Visitors at Looney School on Meadow Creek

Visitors at Looney School on Meadow Creek

Between the “Great Road” of the Shenandoah Valley and the

mountains of what would soon be West Virginia, Indians traveled

looking for game and pioneers from Europe and Britain began to

settle.  An outpost called “Craig’s Camp” was established and visited

by Col. George Washington in 1756 as he toured the frontier.

  Farmers and tradesmen continued to settle the valley where Johns

Creek, Meadow Creek and Craigs Creek flow together en route to

the James River. This settlement, first called “Newfincastle”, became

the county seat when Craig was formed in 1851 from parts of six neighboring

counties.  New Castle remains the only incorporated town in the county, with a

historic district that includes the Jeffersonian-style courthouse and nearby Old

Brick Hotel.

When Virginia joined the Confederate States of America in 1861, a large percentage

of Craig County men and boys left home to fight in the War Between the States.  In

June of 1864, Union troops commanded by Gen. David Hunter passed through the

county searching for food, and tried to set fire to the courthouse where early

records were dragged into the courtyard and destroyed.

In the 1880’s, iron ore was discovered, railroads were laid and turnpikes improved

to provide transportation for the ore.  In the area now called Fenwick Mines

Recreational area a town was built to support the employees of the Low Moore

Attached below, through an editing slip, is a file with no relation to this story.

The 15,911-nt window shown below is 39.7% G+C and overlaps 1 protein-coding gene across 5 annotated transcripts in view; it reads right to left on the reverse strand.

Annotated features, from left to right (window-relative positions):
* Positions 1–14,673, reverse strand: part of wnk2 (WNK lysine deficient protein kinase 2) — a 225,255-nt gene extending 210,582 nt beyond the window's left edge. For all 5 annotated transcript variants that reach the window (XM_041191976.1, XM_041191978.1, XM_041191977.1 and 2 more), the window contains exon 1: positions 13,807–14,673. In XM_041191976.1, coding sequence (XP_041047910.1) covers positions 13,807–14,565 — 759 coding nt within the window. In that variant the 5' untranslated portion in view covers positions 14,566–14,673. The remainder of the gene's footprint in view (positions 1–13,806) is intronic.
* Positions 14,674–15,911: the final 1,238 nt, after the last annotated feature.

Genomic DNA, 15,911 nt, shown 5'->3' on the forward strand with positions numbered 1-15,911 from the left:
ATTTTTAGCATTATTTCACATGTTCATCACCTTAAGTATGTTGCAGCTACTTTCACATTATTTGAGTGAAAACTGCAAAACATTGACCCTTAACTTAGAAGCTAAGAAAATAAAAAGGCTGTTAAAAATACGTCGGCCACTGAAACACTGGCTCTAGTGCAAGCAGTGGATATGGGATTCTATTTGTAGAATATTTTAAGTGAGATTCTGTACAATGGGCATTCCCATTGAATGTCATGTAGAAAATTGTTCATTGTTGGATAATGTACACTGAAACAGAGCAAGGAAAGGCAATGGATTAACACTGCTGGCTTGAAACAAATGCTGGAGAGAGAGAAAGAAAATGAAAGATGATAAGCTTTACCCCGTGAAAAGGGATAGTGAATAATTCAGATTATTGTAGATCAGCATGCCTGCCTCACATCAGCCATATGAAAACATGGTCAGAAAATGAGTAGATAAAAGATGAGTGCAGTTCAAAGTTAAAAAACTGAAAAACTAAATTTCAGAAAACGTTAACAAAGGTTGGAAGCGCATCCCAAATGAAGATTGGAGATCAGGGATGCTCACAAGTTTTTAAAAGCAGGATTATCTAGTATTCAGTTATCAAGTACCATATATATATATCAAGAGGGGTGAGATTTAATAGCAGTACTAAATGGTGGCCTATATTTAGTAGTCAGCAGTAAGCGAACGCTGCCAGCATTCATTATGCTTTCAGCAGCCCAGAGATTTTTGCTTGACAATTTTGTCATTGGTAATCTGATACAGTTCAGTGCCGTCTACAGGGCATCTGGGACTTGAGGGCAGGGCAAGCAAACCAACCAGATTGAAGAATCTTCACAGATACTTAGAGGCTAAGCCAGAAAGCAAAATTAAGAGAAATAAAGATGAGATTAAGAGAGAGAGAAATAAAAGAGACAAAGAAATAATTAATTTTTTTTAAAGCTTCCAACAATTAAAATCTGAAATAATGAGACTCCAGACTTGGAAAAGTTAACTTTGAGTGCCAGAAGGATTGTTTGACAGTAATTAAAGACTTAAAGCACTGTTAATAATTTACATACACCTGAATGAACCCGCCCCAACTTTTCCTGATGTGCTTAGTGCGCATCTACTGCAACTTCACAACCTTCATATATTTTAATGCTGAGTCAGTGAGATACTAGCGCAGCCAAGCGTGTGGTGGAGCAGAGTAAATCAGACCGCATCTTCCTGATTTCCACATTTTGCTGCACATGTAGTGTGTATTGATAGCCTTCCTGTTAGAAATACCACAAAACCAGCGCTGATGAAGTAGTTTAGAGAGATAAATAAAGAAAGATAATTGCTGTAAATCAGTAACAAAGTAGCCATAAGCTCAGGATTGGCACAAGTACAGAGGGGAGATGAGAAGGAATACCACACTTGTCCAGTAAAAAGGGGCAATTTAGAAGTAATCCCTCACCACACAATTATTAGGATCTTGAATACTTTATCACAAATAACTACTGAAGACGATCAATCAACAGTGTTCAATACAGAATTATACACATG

Iron Company with 300 residents.  The town had a white church, a black church,

equipment for ore processing, a hospital, school, playhouse and a large mule barn.

  In 1910  70 immigrants from Italy arrived and moved into the town. The area

produced  high quality iron until 1924 from two open and one deep mine and

numerous small mines.   There is no record of what became of the almost all male

immigrants when the mine closed.

The town of Fenwick Mines was effectively erased when the mine closed. Buildings

were moved or used for lumber.  Machinery was scrapped.   Rails from the railroad

were removed and even water pipes carrying water for the ore washer were

removed.

Iron ore was shipped from the area on the Chesapeake and Ohio Craig Valley

Branch.  This also served to transport ore from Barbours Creek mine.  Ore was

shipped to furnaces at Clifton Forge or perhaps Quinnamont WV.   This railroad

branch closed in 1961.

Healing springs resorts, schools, timber production, and agriculture increased the

county population until the Great Depression.  Roosevelt’s WPA program

established a Civilian Conservation Corp Camp on Barbour’s Creek, providing work

for county residents. As a result,  new roads, telephone lines and fire towers were

built throughout the county.

Nearly 500 Craig citizens served the Armed Forces during WWII; thirteen gave their

lives.  The patriotism of area residents is seen in VFW Post 4991, the UDC which was

active from 1910 to 1969, and Craig Valley Chapter DAR, formed in 2007.

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